Cervical health screening is testing to check the wellbeing of your cervix.
Cancer of the cervix is the second commonest cancer in women. Screening for abnormal cells is imperative because the cause of cancer of the cervix is a virus. At our clinic, we can identify whether you have any abnormal cells and test for the presence of the cancer-causing human papilloma virus (HPV) DNA, as well as testing for Chlamydia, gonorrhoea and bacterial vaginal infections.
We offer anti-viral treatment for HPV, as well as guidance and support. If you’re thinking about cervical health, Breakspear Medical offers:
Complete Cervical Screens
We offer a comprehensive cervical screening at our clinic for the price of £258 * and the results will be available to you in less than 3 weeks.
Facts about cervical health screening
- Cervical health screening is testing to check the wellbeing of your cervix. Your cervix is the narrow neck-like passage forming the lower end of the womb.
- According to the National Health Service (NHS), tests in 1 in 10 women show changes in the cells of the cervix, which may be caused by many things. Fortunately most of these changes will not lead to cervical cancer.
- Cervical cancer is not limited to any particular age group. National Statistics show that the highest number of cases occur in the 15-39 age group but cases also occur in the 80-99 age range.
- Women who are no longer sexually active should continue to be screened for cervical cancer. Regular cervical screens can save your life.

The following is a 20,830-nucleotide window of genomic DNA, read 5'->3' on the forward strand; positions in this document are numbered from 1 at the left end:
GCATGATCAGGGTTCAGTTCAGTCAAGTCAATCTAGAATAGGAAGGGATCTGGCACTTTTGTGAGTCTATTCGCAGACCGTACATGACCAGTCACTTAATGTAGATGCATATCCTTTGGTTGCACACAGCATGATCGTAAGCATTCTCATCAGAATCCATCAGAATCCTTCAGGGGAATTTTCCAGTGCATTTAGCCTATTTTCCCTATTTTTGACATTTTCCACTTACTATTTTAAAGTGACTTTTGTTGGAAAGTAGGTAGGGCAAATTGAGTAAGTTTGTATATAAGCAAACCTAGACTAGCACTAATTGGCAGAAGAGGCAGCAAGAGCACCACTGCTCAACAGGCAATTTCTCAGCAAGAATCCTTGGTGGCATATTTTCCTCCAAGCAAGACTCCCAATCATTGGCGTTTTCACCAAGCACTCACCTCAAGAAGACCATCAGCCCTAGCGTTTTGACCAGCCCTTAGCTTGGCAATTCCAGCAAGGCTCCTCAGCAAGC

- According to the NHS website, women are invited to be screened from the age of 25. This leaves young women (teens to age 24) without access to cervical screens to test early for cell changes, which could lead to cancer.
- Women of all ages who have been sexually active at any time in their life should be regularly tested for human papilloma virus (HPV). HPV causes cervical cell changes and is sexually transmitted.
Cervical cancer often has no symptoms in its early stages. If you have symptoms, the most common is unusual vaginal bleeding, which can occur after sex, in-between periods or after menopause.
Identifying the cause
Breakspear Medical offers comprehensive cervical screens which look for any changes and HPV DNA, as well as testing for cervical cell changes and HPV DNA, and tests for Chlamydia, gonorrhoea and bacterial vaginal infections. These screens are discreetly performed by a qualified member of our medical team and available to all women 16 years of age and older.
If HPV DNA is present, Breakspear Medical offers a successful anti-viral treatment programme.
NHS cervical screens do not usually look for HPV, which is what often causes cancer; their screens look for abnormal cells which are usually caused by HPV in the first place. Detecting the HPV DNA early and starting an anti-viral treatment programme can prevent abnormal cells development.
The best time for a cervical health screen is usually two weeks after menstruation. With our full cervical screens, we use the most advanced technology to collect cervical cells with the Thin Prep PAP Test, which is liquid-based cytology and may not be available through the NHS.